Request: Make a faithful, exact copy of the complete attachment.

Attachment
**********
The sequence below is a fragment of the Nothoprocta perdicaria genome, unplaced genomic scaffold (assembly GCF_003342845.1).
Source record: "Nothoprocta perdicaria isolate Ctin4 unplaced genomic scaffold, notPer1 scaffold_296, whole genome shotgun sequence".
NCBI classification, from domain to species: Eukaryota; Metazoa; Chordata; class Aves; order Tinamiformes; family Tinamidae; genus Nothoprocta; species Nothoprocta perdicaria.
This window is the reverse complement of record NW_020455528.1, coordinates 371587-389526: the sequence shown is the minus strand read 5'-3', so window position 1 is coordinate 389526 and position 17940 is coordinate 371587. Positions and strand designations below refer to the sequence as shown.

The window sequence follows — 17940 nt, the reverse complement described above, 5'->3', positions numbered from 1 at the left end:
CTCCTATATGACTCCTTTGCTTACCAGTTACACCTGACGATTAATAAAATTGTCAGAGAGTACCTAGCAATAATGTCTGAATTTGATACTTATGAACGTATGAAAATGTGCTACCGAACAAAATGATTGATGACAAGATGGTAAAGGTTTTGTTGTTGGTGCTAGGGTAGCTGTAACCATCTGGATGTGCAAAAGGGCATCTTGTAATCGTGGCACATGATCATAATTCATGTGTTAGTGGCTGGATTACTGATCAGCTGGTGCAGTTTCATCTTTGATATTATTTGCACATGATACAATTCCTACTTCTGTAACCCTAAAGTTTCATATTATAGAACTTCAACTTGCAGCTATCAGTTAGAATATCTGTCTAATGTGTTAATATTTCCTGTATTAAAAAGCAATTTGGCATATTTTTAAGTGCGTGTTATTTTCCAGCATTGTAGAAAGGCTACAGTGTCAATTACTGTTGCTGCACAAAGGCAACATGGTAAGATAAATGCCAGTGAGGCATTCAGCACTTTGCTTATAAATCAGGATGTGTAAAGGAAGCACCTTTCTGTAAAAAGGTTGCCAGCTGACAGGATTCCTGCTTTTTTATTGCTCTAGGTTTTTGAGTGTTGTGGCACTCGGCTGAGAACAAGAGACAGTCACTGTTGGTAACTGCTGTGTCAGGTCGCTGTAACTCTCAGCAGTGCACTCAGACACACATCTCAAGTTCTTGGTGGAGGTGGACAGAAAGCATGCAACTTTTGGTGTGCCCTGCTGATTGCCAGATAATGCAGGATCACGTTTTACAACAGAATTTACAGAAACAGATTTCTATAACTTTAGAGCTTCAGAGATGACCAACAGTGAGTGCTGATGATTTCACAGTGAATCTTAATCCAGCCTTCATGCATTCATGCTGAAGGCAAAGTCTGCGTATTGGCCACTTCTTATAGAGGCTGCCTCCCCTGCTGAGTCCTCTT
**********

The sequence below is a fragment of the Nothoprocta perdicaria genome, unplaced genomic scaffold (assembly GCF_003342845.1).
Source record: "Nothoprocta perdicaria isolate Ctin4 unplaced genomic scaffold, notPer1 scaffold_296, whole genome shotgun sequence".
NCBI classification, from domain to species: Eukaryota; Metazoa; Chordata; class Aves; order Tinamiformes; family Tinamidae; genus Nothoprocta; species Nothoprocta perdicaria.
This window is the reverse complement of record NW_020455528.1, coordinates 371587-389526: the sequence shown is the minus strand read 5'-3', so window position 1 is coordinate 389526 and position 17940 is coordinate 371587. Positions and strand designations below refer to the sequence as shown.

The window sequence follows — 17940 nt, the reverse complement described above, 5'->3', positions numbered from 1 at the left end:
CTCCTATATGACTCCTTTGCTTACCAGTTACACCTGACGATTAATAAAATTGTCAGAGAGTACCTAGCAATAATGTCTGAATTTGATACTTATGAACGTATGAAAATGTGCTACCGAACAAAATGATTGATGACAAGATGGTAAAGGTTTTGTTGTTGGTGCTAGGGTAGCTGTAACCATCTGGATGTGCAAAAGGGCATCTTGTAATCGTGGCACATGATCATAATTCATGTGTTAGTGGCTGGATTACTGATCAGCTGGTGCAGTTTCATCTTTGATATTATTTGCACATGATACAATTCCTACTTCTGTAACCCTAAAGTTTCATATTATAGAACTTCAACTTGCAGCTATCAGTTAGAATATCTGTCTAATGTGTTAATATTTCCTGTATTAAAAAGCAATTTGGCATATTTTTAAGTGCGTGTTATTTTCCAGCATTGTAGAAAGGCTACAGTGTCAATTACTGTTGCTGCACAAAGGCAACATGGTAAGATAAATGCCAGTGAGGCATTCAGCACTTTGCTTATAAATCAGGATGTGTAAAGGAAGCACCTTTCTGTAAAAAGGTTGCCAGCTGACAGGATTCCTGCTTTTTTATTGCTCTAGGTTTTTGAGTGTTGTGGCACTCGGCTGAGAACAAGAGACAGTCACTGTTGGTAACTGCTGTGTCAGGTCGCTGTAACTCTCAGCAGTGCACTCAGACACACATCTCAAGTTCTTGGTGGAGGTGGACAGAAAGCATGCAACTTTTGGTGTGCCCTGCTGATTGCCAGATAATGCAGGATCACGTTTTACAACAGAATTTACAGAAACAGATTTCTATAACTTTAGAGCTTCAGAGATGACCAACAGTGAGTGCTGATGATTTCACAGTGAATCTTAATCCAGCCTTCATGCATTCATGCTGAAGGCAAAGTCTGCGTATTGGCCACTTCTTATAGAGGCTGCCTCCCCTGCTGAGTCCTCTT